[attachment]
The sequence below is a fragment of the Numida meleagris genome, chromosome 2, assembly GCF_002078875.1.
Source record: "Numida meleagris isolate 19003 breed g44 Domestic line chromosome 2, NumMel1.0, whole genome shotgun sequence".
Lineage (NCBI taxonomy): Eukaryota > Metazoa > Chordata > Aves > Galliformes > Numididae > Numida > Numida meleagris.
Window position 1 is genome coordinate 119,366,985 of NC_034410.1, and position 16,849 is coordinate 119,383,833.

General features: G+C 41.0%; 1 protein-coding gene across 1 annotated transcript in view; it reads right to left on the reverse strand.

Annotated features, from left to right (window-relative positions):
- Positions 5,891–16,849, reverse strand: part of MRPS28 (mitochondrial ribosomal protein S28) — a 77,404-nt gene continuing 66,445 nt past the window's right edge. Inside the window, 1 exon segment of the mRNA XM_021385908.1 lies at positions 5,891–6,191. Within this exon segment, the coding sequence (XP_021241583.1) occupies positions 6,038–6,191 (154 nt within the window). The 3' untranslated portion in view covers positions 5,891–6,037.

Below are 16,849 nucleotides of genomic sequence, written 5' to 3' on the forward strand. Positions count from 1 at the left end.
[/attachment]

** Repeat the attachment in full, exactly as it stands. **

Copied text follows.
The sequence below is a fragment of the Numida meleagris genome, chromosome 2, assembly GCF_002078875.1.
Source record: "Numida meleagris isolate 19003 breed g44 Domestic line chromosome 2, NumMel1.0, whole genome shotgun sequence".
Lineage (NCBI taxonomy): Eukaryota > Metazoa > Chordata > Aves > Galliformes > Numididae > Numida > Numida meleagris.
Window position 1 is genome coordinate 119,366,985 of NC_034410.1, and position 16,849 is coordinate 119,383,833.

General features: G+C 41.0%; 1 protein-coding gene across 1 annotated transcript in view; it reads right to left on the reverse strand.

Annotated features, from left to right (window-relative positions):
- Positions 5,891–16,849, reverse strand: part of MRPS28 (mitochondrial ribosomal protein S28) — a 77,404-nt gene continuing 66,445 nt past the window's right edge. Inside the window, 1 exon segment of the mRNA XM_021385908.1 lies at positions 5,891–6,191. Within this exon segment, the coding sequence (XP_021241583.1) occupies positions 6,038–6,191 (154 nt within the window). The 3' untranslated portion in view covers positions 5,891–6,037.

Below are 16,849 nucleotides of genomic sequence, written 5' to 3' on the forward strand. Positions count from 1 at the left end.